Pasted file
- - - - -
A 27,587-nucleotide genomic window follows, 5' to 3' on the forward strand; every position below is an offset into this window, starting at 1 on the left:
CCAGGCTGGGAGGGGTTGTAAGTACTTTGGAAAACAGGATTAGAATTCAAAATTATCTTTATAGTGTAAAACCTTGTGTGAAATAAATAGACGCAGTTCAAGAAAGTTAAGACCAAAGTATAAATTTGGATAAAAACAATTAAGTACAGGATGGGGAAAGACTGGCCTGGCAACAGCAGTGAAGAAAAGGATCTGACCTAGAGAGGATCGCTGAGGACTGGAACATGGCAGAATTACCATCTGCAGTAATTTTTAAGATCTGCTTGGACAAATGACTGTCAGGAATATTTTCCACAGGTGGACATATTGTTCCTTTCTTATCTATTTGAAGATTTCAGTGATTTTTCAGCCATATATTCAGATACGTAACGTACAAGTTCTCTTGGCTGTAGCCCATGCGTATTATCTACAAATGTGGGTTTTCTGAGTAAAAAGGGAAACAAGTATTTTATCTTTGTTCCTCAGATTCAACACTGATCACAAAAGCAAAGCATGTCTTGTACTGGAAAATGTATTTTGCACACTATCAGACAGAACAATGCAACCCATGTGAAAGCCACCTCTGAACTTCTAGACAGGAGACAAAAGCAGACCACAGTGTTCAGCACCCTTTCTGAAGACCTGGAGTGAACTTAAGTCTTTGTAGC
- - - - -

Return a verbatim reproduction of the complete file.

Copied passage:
A 27,587-nucleotide genomic window follows, 5' to 3' on the forward strand; every position below is an offset into this window, starting at 1 on the left:
CCAGGCTGGGAGGGGTTGTAAGTACTTTGGAAAACAGGATTAGAATTCAAAATTATCTTTATAGTGTAAAACCTTGTGTGAAATAAATAGACGCAGTTCAAGAAAGTTAAGACCAAAGTATAAATTTGGATAAAAACAATTAAGTACAGGATGGGGAAAGACTGGCCTGGCAACAGCAGTGAAGAAAAGGATCTGACCTAGAGAGGATCGCTGAGGACTGGAACATGGCAGAATTACCATCTGCAGTAATTTTTAAGATCTGCTTGGACAAATGACTGTCAGGAATATTTTCCACAGGTGGACATATTGTTCCTTTCTTATCTATTTGAAGATTTCAGTGATTTTTCAGCCATATATTCAGATACGTAACGTACAAGTTCTCTTGGCTGTAGCCCATGCGTATTATCTACAAATGTGGGTTTTCTGAGTAAAAAGGGAAACAAGTATTTTATCTTTGTTCCTCAGATTCAACACTGATCACAAAAGCAAAGCATGTCTTGTACTGGAAAATGTATTTTGCACACTATCAGACAGAACAATGCAACCCATGTGAAAGCCACCTCTGAACTTCTAGACAGGAGACAAAAGCAGACCACAGTGTTCAGCACCCTTTCTGAAGACCTGGAGTGAACTTAAGTCTTTGTAGC